In honor of Women’s History Month, the Los Angeles Times photography department would like to highlight our award-winning female staff photographers.
Gina Ferazzi grew up in the small New England town of Longmeadow, Mass. Her passion for photography began when she started using her dad’s rangefinder camera. In eighth grade, she built a darkroom in a basement closet where she would develop her film.
Ferazzi has been with The Times since 1994. Her body of work encompasses a wide range of topics from presidential campaigns, professional sporting events, natural disasters like Hurricane Katrina, and staff Pulitzer Prizes for Breaking News in 2016 for the San Bernardino terrorist attack and in 2004 for the wildfires that ravaged California.
On any given day I can drive 350 miles roundtrip for a story or just a mile from home. The distance doesn’t matter. I enjoy telling stories through my camera lens and capturing the emotions of the moment.
It had been years since I had photographed boxing, probably going back to my early years working in Maine. I was trying out the latest Nikon digital camera which I knew produced excellent results at high ISOs. I put the camera to the test and set the ISO to 3200. Later on, I realized I could have pushed it much higher.
The high ISO allowed me to shoot at a fast shutter speed, which is what you need to capture the quick hand movements in boxing. I was very happy with the result.
ITALY OLYMPICS OPENING CEREMONY
I was in Turin, Italy, covering the Winter Olympics in 2006.
During the Opening Ceremony you are given an assigned seat. Having covered previous Olympics, I knew you could discreetly leave your assigned seat. So, that’s what I did here, moving to the far end of the stadium for a cleaner background.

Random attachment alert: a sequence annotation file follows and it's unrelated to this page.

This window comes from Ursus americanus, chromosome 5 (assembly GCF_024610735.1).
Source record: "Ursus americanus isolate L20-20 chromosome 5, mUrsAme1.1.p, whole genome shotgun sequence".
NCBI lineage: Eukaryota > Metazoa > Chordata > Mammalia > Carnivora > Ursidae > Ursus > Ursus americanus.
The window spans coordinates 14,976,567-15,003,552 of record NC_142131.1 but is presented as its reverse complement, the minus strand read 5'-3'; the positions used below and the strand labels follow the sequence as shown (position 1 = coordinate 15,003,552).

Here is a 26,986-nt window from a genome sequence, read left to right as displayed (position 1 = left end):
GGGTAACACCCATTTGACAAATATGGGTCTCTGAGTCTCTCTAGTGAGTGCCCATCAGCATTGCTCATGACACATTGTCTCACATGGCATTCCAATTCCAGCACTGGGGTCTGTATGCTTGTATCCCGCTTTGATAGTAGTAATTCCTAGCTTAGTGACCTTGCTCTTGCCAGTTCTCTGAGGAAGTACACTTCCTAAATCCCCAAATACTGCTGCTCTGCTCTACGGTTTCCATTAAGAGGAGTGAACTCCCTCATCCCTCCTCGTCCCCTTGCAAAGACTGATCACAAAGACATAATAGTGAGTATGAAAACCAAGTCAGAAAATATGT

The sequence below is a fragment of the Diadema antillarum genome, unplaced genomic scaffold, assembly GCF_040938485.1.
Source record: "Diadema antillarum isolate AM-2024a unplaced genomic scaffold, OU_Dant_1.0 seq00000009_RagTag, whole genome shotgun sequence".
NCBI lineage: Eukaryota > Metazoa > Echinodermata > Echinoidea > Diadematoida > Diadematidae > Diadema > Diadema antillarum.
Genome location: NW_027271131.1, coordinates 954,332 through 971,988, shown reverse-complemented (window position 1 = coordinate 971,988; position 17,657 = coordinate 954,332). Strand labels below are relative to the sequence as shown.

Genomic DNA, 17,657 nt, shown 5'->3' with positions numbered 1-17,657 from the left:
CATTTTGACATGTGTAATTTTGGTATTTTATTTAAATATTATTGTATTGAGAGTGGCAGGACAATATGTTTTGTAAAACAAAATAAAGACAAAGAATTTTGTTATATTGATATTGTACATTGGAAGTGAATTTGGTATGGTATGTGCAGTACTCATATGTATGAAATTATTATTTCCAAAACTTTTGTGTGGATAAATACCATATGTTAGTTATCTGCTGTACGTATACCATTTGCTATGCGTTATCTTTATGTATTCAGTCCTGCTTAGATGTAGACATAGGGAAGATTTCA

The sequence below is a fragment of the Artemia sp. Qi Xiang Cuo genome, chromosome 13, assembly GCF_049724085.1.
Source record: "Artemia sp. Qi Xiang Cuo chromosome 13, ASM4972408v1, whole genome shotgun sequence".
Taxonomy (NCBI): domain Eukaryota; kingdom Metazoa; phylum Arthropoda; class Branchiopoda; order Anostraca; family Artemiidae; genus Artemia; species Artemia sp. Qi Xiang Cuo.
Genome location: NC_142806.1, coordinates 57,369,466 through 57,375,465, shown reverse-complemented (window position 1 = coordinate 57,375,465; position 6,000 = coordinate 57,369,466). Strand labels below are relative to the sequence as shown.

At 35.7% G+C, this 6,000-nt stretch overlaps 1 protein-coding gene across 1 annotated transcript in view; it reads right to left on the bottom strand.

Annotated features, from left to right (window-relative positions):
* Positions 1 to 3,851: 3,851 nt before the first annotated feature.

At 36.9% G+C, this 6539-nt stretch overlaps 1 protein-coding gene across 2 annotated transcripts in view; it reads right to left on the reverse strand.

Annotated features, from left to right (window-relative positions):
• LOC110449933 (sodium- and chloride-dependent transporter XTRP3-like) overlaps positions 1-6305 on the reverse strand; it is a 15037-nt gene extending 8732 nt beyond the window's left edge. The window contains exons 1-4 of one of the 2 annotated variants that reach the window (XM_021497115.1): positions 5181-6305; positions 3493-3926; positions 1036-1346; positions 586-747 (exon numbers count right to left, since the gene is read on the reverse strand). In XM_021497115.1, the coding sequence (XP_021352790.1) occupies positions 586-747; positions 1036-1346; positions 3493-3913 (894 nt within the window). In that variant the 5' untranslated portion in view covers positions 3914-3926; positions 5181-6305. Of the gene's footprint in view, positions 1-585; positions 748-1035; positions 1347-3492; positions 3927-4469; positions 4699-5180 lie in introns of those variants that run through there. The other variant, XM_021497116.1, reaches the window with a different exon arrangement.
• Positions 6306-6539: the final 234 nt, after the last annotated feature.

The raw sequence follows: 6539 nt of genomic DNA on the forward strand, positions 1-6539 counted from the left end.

I saw the graphic horizontal lines and knew I wanted to frame the 9 -year-old singer perfectly.
It was one of those moments when the light, lines and subject all came together.
BLACK LIVES MATTER PROTEST TURNS VIOLENT
I was in Riverside, CA covering a peaceful BLM protest. The event was for the first few hours.
But, as the curfew approached, I began to see new faces on scene. People carrying backpacks, carrying sticks and wearing knee pads. I thought the scene might turn violent and it did.
Law enforcement began advancing on protesters who would not disperse. Sheriff’s deputies began firing plastic pellets and tear gas. Protesters responded by throwing fireworks at the cops.
I ducked behind building pillars to avoid getting hit, but at the same time trying to photograph the active and fluid scene. The man on the ground was injured as he was running from the rounds of plastic pellets. Other protesters helped him get to a safe place and surrounded him.
He screamed in pain. There seems to be a “medic” at all these protests. That person is identified by the red cross on his knapsack.
I ducked behind building pillars to avoid getting hit, but at the same time trying to photograph the active and fluid scene.
On this day, I remember the sheriff’s deputies were giving me and another photographer a “hard time” about entering the property to take photos. I informed them of the media law that allows me to be there and kept doing my job.
I took some initial photos and then went back to my car to edit and transmit. As the sun was setting, I knew I wanted to go back the active fire area to shoot more. It was then I was able to photograph the dramatic scene of the helicopter water drop as the firefighters were still battling the blaze.
Because of California’s media law, we are able to show the public dramatic and story-telling moments that they would not otherwise be able to see.
My assignment on this Veterans Day 2009, was to go to Riverside National Cemetery and find a compelling feature for the day.
I initially photographed some people at grave sites, but having photographed at the cemetery before, I knew as the sunset arrived, the light would be beautiful on parts of the columbarium.
So I waited near the columbarium in hopes someone would come by to pay their respects. The waiting paid off and so did the amazing light.
As a photojournalist, I am a firm believer in staying late, going back or just turning back around before you leave a scene.
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